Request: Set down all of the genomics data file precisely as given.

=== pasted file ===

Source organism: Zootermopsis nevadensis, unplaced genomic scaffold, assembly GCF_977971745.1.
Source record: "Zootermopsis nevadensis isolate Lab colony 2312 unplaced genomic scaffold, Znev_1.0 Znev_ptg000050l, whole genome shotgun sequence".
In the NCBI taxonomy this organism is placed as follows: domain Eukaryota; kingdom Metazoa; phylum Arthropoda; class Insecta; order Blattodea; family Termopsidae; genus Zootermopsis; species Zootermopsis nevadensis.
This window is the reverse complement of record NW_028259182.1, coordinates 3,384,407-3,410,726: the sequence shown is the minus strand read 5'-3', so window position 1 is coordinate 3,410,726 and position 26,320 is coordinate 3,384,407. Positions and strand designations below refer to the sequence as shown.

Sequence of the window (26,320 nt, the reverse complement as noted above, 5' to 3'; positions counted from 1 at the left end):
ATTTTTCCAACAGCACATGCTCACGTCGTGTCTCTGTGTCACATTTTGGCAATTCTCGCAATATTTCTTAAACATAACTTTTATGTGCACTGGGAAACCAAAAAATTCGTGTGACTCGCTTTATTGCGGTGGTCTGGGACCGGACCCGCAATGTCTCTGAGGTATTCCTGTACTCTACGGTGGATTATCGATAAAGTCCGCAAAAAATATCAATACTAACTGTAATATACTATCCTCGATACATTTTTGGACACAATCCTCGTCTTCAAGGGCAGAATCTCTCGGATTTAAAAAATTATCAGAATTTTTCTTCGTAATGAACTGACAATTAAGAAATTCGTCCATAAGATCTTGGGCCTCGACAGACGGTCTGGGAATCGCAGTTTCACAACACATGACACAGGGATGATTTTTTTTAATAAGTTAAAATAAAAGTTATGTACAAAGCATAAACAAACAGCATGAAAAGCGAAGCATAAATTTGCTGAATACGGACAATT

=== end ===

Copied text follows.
Source organism: Zootermopsis nevadensis, unplaced genomic scaffold, assembly GCF_977971745.1.
Source record: "Zootermopsis nevadensis isolate Lab colony 2312 unplaced genomic scaffold, Znev_1.0 Znev_ptg000050l, whole genome shotgun sequence".
In the NCBI taxonomy this organism is placed as follows: domain Eukaryota; kingdom Metazoa; phylum Arthropoda; class Insecta; order Blattodea; family Termopsidae; genus Zootermopsis; species Zootermopsis nevadensis.
This window is the reverse complement of record NW_028259182.1, coordinates 3,384,407-3,410,726: the sequence shown is the minus strand read 5'-3', so window position 1 is coordinate 3,410,726 and position 26,320 is coordinate 3,384,407. Positions and strand designations below refer to the sequence as shown.

Sequence of the window (26,320 nt, the reverse complement as noted above, 5' to 3'; positions counted from 1 at the left end):
ATTTTTCCAACAGCACATGCTCACGTCGTGTCTCTGTGTCACATTTTGGCAATTCTCGCAATATTTCTTAAACATAACTTTTATGTGCACTGGGAAACCAAAAAATTCGTGTGACTCGCTTTATTGCGGTGGTCTGGGACCGGACCCGCAATGTCTCTGAGGTATTCCTGTACTCTACGGTGGATTATCGATAAAGTCCGCAAAAAATATCAATACTAACTGTAATATACTATCCTCGATACATTTTTGGACACAATCCTCGTCTTCAAGGGCAGAATCTCTCGGATTTAAAAAATTATCAGAATTTTTCTTCGTAATGAACTGACAATTAAGAAATTCGTCCATAAGATCTTGGGCCTCGACAGACGGTCTGGGAATCGCAGTTTCACAACACATGACACAGGGATGATTTTTTTTAATAAGTTAAAATAAAAGTTATGTACAAAGCATAAACAAACAGCATGAAAAGCGAAGCATAAATTTGCTGAATACGGACAATT